Hospital-associated outbreak of Middle East Respiratory Syndrome Coronavirus: A serologic, epidemiologic, and clinical description.
Clin Infect Dis. 2014 May 14;
Authors: Al-Abdallat MM, Payne DC, Alqasrawi S, Rha B, Tohme RA, Abedi GR, Al Nsour M, Iblan I, Jarour N, Farag NH, Haddadin A, Al-Sanouri T, Tamin A, Harcourt JL, Kuhar DT, Swerdlow DL, Erdman DD, Pallansch MA, Haynes LM, Gerber SI, the Jordan MERS-CoV Investigation Team
BACKGROUND: In April 2012, the Jordan Ministry of Health (JMoH) investigated an outbreak of lower respiratory illnesses at a hospital in Jordan; two fatal cases were retrospectively confirmed by rRT-PCR to be the first detected cases of Middle East Respiratory Syndrome (MERS-CoV).
METHODS: Epidemiologic and clinical characteristics of selected potential cases were assessed through serum blood specimens, medical chart reviews and interviews with surviving outbreak members, household contacts, and healthcare personnel. Cases of MERS-CoV infection were identified using three U.S. Centers for Disease Control and Prevention (CDC) serologic tests for detection of anti-MERS-CoV antibodies.
RESULTS: Specimens and interviews were obtained from 124 subjects. Seven previously unconfirmed individuals tested positive for anti-MERS-CoV antibodies by at least two of three serologic tests, in addition to two fatal cases identified by rRT-PCR. The case fatality rate among the nine total cases was 22%. Six cases were healthcare workers at the outbreak hospital, yielding an attack rate of 10% among potentially exposed outbreak hospital personnel. There was no evidence of MERS-CoV transmission at two transfer hospitals having acceptable infection control practices.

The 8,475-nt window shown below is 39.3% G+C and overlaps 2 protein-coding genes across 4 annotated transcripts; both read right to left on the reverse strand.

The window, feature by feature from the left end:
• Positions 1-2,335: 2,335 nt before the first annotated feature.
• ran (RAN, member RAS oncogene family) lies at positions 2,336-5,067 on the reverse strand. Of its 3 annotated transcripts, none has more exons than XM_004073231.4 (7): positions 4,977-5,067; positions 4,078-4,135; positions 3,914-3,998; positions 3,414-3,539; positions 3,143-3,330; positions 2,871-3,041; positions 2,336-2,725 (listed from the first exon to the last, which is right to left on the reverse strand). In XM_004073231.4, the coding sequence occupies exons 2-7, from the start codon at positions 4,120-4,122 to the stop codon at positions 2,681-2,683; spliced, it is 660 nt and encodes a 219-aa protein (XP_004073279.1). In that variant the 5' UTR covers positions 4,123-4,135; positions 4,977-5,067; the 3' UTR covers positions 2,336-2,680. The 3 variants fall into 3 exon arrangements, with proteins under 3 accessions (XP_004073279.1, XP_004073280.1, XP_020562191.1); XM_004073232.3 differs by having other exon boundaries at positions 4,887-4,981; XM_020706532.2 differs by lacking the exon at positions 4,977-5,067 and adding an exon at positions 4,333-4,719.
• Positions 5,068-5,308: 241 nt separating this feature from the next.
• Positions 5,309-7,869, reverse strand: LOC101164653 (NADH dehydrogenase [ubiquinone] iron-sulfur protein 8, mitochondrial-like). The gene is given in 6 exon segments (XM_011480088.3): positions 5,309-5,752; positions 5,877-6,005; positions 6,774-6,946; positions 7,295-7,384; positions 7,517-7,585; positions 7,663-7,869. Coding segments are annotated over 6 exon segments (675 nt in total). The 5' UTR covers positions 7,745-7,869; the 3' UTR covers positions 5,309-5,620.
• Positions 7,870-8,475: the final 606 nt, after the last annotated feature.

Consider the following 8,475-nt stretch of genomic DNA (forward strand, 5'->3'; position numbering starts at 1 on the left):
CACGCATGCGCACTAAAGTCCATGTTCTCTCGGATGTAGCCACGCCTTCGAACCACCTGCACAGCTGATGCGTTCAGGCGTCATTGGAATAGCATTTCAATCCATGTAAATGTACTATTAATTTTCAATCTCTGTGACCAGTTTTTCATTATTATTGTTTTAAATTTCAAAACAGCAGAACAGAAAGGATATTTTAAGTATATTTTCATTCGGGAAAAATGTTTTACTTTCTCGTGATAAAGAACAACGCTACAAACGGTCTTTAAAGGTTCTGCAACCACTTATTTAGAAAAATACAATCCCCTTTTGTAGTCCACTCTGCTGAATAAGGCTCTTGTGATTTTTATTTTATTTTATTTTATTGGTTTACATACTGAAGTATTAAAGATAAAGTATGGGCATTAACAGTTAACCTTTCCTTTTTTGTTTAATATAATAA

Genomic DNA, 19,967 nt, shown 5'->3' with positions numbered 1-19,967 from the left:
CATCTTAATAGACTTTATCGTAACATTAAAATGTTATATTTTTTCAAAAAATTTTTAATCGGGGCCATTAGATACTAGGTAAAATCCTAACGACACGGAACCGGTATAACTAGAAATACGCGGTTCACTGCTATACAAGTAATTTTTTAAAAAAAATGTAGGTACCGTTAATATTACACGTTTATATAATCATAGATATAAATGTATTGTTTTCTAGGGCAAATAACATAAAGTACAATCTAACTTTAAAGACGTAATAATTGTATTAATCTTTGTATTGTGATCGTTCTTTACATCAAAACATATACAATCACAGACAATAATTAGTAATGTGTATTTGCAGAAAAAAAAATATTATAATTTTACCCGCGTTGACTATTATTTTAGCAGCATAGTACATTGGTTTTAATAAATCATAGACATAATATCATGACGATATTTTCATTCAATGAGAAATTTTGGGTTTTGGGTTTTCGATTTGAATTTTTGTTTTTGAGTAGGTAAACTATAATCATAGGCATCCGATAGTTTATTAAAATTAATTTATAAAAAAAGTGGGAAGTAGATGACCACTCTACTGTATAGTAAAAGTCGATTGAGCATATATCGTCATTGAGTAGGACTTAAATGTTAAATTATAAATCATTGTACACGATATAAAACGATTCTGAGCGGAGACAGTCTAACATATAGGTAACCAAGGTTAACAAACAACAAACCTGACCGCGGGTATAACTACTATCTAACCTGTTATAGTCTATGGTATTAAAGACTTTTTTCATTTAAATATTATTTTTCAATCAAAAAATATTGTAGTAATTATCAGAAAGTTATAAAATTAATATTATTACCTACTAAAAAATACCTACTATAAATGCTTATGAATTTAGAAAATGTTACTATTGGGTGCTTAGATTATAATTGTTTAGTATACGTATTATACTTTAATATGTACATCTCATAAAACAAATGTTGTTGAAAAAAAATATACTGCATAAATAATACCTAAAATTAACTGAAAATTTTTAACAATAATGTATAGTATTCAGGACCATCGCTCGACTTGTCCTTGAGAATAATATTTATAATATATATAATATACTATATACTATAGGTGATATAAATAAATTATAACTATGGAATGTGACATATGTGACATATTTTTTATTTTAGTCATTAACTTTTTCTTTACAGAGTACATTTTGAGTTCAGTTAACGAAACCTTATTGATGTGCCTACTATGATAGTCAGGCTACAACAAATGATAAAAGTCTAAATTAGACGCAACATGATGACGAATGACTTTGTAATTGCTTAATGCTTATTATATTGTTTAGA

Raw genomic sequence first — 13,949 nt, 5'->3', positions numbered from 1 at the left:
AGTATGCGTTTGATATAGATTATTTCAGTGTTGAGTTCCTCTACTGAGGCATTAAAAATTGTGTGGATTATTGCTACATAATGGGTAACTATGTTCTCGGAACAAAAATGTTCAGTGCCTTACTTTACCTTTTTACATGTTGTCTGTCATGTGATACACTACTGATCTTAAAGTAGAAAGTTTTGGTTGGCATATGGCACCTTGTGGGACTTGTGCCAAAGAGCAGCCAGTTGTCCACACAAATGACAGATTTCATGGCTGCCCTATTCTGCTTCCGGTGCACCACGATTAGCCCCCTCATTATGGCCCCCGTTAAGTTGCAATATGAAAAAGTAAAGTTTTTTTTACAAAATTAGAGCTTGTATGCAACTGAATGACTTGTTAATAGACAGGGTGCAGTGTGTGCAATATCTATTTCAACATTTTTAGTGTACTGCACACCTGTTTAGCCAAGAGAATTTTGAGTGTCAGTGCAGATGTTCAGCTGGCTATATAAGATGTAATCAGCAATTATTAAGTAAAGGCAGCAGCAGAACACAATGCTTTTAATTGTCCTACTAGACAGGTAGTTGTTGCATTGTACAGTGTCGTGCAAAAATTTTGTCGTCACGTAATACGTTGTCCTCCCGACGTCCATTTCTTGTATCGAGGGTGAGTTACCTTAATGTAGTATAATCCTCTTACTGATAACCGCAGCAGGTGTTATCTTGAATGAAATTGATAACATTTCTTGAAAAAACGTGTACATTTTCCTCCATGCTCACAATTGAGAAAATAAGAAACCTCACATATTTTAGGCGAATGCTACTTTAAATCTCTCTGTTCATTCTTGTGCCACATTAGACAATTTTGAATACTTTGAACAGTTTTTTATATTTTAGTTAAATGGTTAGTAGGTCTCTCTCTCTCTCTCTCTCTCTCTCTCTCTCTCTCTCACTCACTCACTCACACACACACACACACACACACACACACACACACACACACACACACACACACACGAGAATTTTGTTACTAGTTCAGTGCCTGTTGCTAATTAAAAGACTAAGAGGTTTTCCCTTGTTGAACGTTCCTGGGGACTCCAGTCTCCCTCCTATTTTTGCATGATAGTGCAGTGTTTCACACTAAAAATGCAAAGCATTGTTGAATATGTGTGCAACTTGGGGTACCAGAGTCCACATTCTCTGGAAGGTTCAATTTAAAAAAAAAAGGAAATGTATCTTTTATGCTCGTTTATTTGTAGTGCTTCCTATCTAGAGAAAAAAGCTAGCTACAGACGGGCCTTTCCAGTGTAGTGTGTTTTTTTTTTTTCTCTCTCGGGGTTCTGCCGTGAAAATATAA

CONCLUSION: Novel serological tests allowed for the detection of otherwise unrecognized cases of MERS-CoV infection among contacts of a Jordan hospital-associated respiratory illness outbreak in April 2012, resulting in a total of nine test-positive cases. Serologic results suggest that further spread of this outbreak to transfer hospitals did not occur. Most cases had no major, underlying medical conditions; none were on hemodialysis. Our observed case fatality was lower than has been reported from outbreaks elsewhere.
PMID: 24829216 [PubMed - as supplied by publisher]